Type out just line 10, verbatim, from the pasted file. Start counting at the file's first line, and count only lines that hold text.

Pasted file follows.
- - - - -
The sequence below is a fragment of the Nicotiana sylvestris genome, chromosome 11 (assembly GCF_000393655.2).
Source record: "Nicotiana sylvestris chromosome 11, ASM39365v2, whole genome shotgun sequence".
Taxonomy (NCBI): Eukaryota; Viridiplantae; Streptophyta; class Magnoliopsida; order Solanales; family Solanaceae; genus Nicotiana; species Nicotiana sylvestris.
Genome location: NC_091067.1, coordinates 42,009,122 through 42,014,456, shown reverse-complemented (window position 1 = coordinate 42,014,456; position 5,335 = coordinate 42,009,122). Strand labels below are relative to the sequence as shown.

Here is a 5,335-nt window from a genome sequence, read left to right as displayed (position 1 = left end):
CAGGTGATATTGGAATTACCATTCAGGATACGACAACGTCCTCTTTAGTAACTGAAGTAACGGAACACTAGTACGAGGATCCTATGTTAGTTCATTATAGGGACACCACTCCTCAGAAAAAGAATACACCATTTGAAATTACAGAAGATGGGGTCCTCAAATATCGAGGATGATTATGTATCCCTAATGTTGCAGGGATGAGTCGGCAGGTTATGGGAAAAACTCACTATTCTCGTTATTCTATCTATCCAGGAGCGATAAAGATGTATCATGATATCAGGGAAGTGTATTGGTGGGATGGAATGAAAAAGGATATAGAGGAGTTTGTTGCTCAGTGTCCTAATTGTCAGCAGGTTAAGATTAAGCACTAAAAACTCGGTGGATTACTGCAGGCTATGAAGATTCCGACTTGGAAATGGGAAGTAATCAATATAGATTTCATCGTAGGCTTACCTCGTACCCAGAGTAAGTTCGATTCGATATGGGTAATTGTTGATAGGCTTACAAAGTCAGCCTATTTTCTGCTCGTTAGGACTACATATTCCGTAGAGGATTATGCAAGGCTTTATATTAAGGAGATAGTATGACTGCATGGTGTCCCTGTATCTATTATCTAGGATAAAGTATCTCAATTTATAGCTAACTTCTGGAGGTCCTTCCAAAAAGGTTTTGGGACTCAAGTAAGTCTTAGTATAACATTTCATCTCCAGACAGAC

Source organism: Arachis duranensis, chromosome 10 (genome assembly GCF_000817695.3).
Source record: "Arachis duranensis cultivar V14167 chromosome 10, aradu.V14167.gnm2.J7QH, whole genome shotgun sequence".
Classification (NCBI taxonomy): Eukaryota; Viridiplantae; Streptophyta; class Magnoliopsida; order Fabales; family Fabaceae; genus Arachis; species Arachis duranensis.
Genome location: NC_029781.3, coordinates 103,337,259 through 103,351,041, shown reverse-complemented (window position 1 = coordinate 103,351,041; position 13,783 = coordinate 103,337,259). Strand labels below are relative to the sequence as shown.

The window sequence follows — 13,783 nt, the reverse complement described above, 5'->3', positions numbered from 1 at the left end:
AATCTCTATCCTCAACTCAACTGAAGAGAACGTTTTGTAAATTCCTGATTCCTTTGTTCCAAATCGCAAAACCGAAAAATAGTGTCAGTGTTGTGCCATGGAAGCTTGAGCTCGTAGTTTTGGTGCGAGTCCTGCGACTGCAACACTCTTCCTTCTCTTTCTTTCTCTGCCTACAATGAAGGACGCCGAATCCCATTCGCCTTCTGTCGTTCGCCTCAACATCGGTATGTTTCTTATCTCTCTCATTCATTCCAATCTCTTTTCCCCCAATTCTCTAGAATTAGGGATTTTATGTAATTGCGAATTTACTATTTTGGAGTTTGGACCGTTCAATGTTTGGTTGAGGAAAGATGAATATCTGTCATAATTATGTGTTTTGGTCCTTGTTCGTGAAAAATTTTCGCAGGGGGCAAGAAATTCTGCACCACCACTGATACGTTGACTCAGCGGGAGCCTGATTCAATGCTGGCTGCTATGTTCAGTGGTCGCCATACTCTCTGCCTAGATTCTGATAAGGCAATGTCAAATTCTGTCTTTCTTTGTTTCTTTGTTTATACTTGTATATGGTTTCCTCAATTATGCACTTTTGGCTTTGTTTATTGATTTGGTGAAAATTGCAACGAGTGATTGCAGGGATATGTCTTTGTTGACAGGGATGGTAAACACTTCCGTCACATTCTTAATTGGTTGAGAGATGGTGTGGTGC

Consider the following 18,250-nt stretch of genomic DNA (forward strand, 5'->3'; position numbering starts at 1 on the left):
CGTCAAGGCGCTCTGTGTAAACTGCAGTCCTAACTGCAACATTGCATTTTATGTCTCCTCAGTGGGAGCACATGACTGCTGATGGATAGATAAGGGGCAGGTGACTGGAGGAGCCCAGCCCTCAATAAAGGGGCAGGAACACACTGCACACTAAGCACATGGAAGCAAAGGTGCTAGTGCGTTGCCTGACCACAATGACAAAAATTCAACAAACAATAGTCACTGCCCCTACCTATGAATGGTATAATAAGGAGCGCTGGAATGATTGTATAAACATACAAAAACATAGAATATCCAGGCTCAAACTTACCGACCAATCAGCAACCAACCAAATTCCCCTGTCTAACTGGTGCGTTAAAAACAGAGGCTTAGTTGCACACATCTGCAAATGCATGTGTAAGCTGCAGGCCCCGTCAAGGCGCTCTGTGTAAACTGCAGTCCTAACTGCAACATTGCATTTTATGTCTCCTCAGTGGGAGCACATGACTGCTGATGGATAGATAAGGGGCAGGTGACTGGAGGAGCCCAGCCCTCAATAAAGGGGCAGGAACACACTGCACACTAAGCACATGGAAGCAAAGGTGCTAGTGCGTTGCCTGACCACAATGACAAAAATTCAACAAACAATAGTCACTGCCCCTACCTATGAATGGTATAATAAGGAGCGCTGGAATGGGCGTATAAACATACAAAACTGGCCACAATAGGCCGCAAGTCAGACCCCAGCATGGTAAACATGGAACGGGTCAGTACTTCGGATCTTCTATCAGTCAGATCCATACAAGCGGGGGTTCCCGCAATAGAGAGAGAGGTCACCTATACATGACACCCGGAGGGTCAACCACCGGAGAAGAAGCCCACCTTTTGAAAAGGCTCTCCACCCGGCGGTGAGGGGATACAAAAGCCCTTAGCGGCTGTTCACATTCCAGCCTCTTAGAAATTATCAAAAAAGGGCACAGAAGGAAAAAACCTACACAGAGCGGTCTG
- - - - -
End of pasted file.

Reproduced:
Genome location: NC_029781.3, coordinates 103,337,259 through 103,351,041, shown reverse-complemented (window position 1 = coordinate 103,351,041; position 13,783 = coordinate 103,337,259). Strand labels below are relative to the sequence as shown.